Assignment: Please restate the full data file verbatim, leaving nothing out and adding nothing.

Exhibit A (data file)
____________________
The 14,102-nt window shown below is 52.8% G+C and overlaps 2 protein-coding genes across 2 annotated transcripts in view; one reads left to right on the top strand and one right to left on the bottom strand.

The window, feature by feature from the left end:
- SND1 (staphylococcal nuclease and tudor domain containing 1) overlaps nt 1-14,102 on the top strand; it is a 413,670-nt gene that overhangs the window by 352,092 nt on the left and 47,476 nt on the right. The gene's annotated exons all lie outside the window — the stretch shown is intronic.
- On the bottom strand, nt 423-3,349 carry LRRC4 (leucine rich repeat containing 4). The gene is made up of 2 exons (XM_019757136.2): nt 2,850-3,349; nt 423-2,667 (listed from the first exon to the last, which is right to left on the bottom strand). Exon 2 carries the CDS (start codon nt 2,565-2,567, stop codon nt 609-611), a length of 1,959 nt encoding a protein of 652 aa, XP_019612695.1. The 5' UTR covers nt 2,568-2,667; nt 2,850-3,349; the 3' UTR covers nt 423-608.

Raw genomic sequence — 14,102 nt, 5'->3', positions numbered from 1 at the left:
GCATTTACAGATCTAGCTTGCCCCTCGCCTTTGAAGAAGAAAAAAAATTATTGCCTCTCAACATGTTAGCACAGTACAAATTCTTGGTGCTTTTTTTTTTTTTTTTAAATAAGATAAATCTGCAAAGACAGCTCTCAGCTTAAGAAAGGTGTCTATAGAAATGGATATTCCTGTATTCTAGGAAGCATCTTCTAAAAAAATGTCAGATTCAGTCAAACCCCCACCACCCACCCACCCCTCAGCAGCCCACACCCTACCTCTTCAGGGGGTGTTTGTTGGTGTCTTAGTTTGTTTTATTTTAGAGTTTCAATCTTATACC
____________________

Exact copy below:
The 14,102-nt window shown below is 52.8% G+C and overlaps 2 protein-coding genes across 2 annotated transcripts in view; one reads left to right on the top strand and one right to left on the bottom strand.

The window, feature by feature from the left end:
- SND1 (staphylococcal nuclease and tudor domain containing 1) overlaps nt 1-14,102 on the top strand; it is a 413,670-nt gene that overhangs the window by 352,092 nt on the left and 47,476 nt on the right. The gene's annotated exons all lie outside the window — the stretch shown is intronic.
- On the bottom strand, nt 423-3,349 carry LRRC4 (leucine rich repeat containing 4). The gene is made up of 2 exons (XM_019757136.2): nt 2,850-3,349; nt 423-2,667 (listed from the first exon to the last, which is right to left on the bottom strand). Exon 2 carries the CDS (start codon nt 2,565-2,567, stop codon nt 609-611), a length of 1,959 nt encoding a protein of 652 aa, XP_019612695.1. The 5' UTR covers nt 2,568-2,667; nt 2,850-3,349; the 3' UTR covers nt 423-608.

Raw genomic sequence — 14,102 nt, 5'->3', positions numbered from 1 at the left:
GCATTTACAGATCTAGCTTGCCCCTCGCCTTTGAAGAAGAAAAAAAATTATTGCCTCTCAACATGTTAGCACAGTACAAATTCTTGGTGCTTTTTTTTTTTTTTTTAAATAAGATAAATCTGCAAAGACAGCTCTCAGCTTAAGAAAGGTGTCTATAGAAATGGATATTCCTGTATTCTAGGAAGCATCTTCTAAAAAAATGTCAGATTCAGTCAAACCCCCACCACCCACCCACCCCTCAGCAGCCCACACCCTACCTCTTCAGGGGGTGTTTGTTGGTGTCTTAGTTTGTTTTATTTTAGAGTTTCAATCTTATACC